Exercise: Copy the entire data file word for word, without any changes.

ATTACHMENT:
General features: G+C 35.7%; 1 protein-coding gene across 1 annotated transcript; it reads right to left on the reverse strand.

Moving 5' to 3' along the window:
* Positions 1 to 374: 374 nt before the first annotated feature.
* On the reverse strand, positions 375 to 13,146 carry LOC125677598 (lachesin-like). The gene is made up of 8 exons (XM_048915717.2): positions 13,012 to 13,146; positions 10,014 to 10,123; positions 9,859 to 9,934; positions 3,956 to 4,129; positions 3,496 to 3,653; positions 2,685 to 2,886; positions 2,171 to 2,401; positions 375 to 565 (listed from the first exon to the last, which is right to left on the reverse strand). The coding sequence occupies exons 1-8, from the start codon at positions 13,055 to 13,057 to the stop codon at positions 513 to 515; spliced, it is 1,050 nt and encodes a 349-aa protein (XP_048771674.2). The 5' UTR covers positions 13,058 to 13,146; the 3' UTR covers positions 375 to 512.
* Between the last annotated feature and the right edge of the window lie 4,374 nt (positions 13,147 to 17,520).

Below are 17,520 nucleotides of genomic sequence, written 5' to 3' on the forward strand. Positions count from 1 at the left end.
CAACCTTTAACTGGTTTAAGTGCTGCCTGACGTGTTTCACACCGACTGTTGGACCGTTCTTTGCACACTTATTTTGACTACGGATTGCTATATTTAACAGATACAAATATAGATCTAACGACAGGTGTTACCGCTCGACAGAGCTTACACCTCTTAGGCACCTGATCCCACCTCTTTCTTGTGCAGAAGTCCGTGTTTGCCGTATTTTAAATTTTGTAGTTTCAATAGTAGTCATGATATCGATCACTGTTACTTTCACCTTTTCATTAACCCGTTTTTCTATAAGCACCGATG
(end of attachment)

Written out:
General features: G+C 35.7%; 1 protein-coding gene across 1 annotated transcript; it reads right to left on the reverse strand.

Moving 5' to 3' along the window:
* Positions 1 to 374: 374 nt before the first annotated feature.
* On the reverse strand, positions 375 to 13,146 carry LOC125677598 (lachesin-like). The gene is made up of 8 exons (XM_048915717.2): positions 13,012 to 13,146; positions 10,014 to 10,123; positions 9,859 to 9,934; positions 3,956 to 4,129; positions 3,496 to 3,653; positions 2,685 to 2,886; positions 2,171 to 2,401; positions 375 to 565 (listed from the first exon to the last, which is right to left on the reverse strand). The coding sequence occupies exons 1-8, from the start codon at positions 13,055 to 13,057 to the stop codon at positions 513 to 515; spliced, it is 1,050 nt and encodes a 349-aa protein (XP_048771674.2). The 5' UTR covers positions 13,058 to 13,146; the 3' UTR covers positions 375 to 512.
* Between the last annotated feature and the right edge of the window lie 4,374 nt (positions 13,147 to 17,520).

Below are 17,520 nucleotides of genomic sequence, written 5' to 3' on the forward strand. Positions count from 1 at the left end.
CAACCTTTAACTGGTTTAAGTGCTGCCTGACGTGTTTCACACCGACTGTTGGACCGTTCTTTGCACACTTATTTTGACTACGGATTGCTATATTTAACAGATACAAATATAGATCTAACGACAGGTGTTACCGCTCGACAGAGCTTACACCTCTTAGGCACCTGATCCCACCTCTTTCTTGTGCAGAAGTCCGTGTTTGCCGTATTTTAAATTTTGTAGTTTCAATAGTAGTCATGATATCGATCACTGTTACTTTCACCTTTTCATTAACCCGTTTTTCTATAAGCACCGATG